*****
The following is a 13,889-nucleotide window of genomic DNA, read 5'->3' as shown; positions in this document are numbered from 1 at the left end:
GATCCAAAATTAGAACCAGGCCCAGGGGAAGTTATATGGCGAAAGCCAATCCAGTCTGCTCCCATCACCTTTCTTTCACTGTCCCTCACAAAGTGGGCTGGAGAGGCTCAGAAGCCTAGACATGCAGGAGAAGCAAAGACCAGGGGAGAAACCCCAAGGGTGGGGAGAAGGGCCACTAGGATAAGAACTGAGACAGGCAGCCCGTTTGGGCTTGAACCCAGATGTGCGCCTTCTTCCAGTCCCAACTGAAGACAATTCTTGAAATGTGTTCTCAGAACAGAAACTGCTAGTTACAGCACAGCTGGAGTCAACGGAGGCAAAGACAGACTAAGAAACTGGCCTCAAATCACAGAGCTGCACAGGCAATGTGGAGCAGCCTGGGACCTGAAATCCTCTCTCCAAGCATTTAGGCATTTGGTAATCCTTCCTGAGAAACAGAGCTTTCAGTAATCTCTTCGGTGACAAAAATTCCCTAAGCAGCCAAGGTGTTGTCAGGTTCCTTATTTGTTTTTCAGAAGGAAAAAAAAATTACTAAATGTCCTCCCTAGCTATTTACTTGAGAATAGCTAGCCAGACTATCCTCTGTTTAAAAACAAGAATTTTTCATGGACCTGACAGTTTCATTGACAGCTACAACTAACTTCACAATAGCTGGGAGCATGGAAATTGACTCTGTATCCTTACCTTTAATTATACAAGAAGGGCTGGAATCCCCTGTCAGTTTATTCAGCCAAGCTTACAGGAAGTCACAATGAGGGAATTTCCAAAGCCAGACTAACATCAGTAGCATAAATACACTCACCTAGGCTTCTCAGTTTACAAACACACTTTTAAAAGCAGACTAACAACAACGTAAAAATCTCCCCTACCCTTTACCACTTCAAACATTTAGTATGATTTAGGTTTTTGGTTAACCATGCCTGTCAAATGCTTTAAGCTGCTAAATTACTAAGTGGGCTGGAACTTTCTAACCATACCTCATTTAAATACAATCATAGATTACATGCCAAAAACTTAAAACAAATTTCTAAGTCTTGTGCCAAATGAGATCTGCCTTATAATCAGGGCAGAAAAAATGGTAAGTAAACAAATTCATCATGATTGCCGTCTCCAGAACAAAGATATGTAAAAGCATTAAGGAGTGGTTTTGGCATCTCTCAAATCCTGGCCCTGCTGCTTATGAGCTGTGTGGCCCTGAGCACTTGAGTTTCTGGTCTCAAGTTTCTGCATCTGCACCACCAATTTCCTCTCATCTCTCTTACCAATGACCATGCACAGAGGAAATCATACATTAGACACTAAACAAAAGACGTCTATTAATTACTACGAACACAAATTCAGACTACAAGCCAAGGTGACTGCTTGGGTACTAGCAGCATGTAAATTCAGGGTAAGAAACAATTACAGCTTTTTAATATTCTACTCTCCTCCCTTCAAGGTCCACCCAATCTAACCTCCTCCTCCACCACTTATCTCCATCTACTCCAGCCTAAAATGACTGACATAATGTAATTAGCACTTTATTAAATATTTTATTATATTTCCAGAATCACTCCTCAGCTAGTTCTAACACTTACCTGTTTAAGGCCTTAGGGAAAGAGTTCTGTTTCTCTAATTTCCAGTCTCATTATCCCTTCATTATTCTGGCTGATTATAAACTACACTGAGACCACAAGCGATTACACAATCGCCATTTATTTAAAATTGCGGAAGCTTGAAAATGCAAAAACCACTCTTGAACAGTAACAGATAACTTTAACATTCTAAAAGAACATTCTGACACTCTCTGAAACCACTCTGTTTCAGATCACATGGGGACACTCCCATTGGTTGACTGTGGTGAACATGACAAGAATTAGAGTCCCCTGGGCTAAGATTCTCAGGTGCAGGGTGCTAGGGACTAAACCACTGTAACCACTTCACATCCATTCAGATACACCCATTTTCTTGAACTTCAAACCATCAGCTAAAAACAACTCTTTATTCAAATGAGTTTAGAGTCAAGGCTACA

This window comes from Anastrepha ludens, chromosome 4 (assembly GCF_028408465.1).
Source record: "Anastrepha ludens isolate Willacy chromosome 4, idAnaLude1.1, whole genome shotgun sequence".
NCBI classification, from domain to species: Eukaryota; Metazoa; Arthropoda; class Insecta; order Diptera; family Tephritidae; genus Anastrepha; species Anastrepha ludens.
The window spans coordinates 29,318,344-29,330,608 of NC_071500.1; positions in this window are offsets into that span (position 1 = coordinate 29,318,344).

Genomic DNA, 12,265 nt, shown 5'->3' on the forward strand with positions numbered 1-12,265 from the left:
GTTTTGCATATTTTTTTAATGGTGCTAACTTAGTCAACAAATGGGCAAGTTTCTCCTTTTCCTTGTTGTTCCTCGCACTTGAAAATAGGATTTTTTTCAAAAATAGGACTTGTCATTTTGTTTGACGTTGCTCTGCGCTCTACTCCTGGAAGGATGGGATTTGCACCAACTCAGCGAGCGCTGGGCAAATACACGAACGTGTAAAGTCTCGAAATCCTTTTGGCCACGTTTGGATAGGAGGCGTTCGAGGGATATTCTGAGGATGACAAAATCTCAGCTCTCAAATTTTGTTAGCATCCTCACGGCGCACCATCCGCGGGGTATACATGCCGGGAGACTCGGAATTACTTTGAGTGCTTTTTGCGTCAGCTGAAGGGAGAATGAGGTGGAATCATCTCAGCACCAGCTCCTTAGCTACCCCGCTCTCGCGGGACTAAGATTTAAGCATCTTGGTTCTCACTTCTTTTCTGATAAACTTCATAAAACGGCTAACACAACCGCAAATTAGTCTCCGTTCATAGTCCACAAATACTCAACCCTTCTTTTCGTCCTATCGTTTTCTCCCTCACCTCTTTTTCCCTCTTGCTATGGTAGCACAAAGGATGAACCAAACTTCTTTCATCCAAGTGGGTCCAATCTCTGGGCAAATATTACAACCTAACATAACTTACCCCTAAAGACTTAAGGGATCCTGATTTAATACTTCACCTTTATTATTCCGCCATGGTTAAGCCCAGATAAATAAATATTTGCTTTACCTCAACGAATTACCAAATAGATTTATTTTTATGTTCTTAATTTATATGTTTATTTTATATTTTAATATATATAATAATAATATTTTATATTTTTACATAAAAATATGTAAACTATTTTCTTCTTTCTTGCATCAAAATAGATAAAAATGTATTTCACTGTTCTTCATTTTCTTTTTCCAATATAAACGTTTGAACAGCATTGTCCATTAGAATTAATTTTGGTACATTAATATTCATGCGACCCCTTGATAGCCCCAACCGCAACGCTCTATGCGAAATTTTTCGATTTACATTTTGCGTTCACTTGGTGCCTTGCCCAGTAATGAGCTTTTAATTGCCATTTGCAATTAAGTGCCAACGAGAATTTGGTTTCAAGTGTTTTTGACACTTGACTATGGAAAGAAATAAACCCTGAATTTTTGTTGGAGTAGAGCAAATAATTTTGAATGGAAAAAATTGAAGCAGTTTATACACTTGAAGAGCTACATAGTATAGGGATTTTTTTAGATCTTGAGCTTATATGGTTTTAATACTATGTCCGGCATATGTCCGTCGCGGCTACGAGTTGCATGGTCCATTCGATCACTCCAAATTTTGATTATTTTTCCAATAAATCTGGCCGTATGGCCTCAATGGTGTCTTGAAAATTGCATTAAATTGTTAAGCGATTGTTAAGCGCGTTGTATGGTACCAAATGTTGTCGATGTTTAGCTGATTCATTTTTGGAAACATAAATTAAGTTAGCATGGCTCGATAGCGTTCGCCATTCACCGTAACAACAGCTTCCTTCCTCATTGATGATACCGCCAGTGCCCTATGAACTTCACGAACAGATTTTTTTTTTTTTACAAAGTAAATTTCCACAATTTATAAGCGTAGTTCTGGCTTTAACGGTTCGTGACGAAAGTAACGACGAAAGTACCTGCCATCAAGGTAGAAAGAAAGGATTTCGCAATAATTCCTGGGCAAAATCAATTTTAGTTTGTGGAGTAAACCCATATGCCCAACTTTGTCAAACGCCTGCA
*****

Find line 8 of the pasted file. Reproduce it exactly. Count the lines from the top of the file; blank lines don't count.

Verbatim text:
GTTTTGCATATTTTTTTAATGGTGCTAACTTAGTCAACAAATGGGCAAGTTTCTCCTTTTCCTTGTTGTTCCTCGCACTTGAAAATAGGATTTTTTTCAAAAATAGGACTTGTCATTTTGTTTGACGTTGCTCTGCGCTCTACTCCTGGAAGGATGGGATTTGCACCAACTCAGCGAGCGCTGGGCAAATACACGAACGTGTAAAGTCTCGAAATCCTTTTGGCCACGTTTGGATAGGAGGCGTTCGAGGGATATTCTGAGGATGACAAAATCTCAGCTCTCAAATTTTGTTAGCATCCTCACGGCGCACCATCCGCGGGGTATACATGCCGGGAGACTCGGAATTACTTTGAGTGCTTTTTGCGTCAGCTGAAGGGAGAATGAGGTGGAATCATCTCAGCACCAGCTCCTTAGCTACCCCGCTCTCGCGGGACTAAGATTTAAGCATCTTGGTTCTCACTTCTTTTCTGATAAACTTCATAAAACGGCTAACACAACCGCAAATTAGTCTCCGTTCATAGTCCACAAATACTCAACCCTTCTTTTCGTCCTATCGTTTTCTCCCTCACCTCTTTTTCCCTCTTGCTATGGTAGCACAAAGGATGAACCAAACTTCTTTCATCCAAGTGGGTCCAATCTCTGGGCAAATATTACAACCTAACATAACTTACCCCTAAAGACTTAAGGGATCCTGATTTAATACTTCACCTTTATTATTCCGCCATGGTTAAGCCCAGATAAATAAATATTTGCTTTACCTCAACGAATTACCAAATAGATTTATTTTTATGTTCTTAATTTATATGTTTATTTTATATTTTAATATATATAATAATAATATTTTATATTTTTACATAAAAATATGTAAACTATTTTCTTCTTTCTTGCATCAAAATAGATAAAAATGTATTTCACTGTTCTTCATTTTCTTTTTCCAATATAAACGTTTGAACAGCATTGTCCATTAGAATTAATTTTGGTACATTAATATTCATGCGACCCCTTGATAGCCCCAACCGCAACGCTCTATGCGAAATTTTTCGATTTACATTTTGCGTTCACTTGGTGCCTTGCCCAGTAATGAGCTTTTAATTGCCATTTGCAATTAAGTGCCAACGAGAATTTGGTTTCAAGTGTTTTTGACACTTGACTATGGAAAGAAATAAACCCTGAATTTTTGTTGGAGTAGAGCAAATAATTTTGAATGGAAAAAATTGAAGCAGTTTATACACTTGAAGAGCTACATAGTATAGGGATTTTTTTAGATCTTGAGCTTATATGGTTTTAATACTATGTCCGGCATATGTCCGTCGCGGCTACGAGTTGCATGGTCCATTCGATCACTCCAAATTTTGATTATTTTTCCAATAAATCTGGCCGTATGGCCTCAATGGTGTCTTGAAAATTGCATTAAATTGTTAAGCGATTGTTAAGCGCGTTGTATGGTACCAAATGTTGTCGATGTTTAGCTGATTCATTTTTGGAAACATAAATTAAGTTAGCATGGCTCGATAGCGTTCGCCATTCACCGTAACAACAGCTTCCTTCCTCATTGATGATACCGCCAGTGCCCTATGAACTTCACGAACAGATTTTTTTTTTTTTACAAAGTAAATTTCCACAATTTATAAGCGTAGTTCTGGCTTTAACGGTTCGTGACGAAAGTAACGACGAAAGTACCTGCCATCAAGGTAGAAAGAAAGGATTTCGCAATAATTCCTGGGCAAAATCAATTTTAGTTTGTGGAGTAAACCCATATGCCCAACTTTGTCAAACGCCTGCA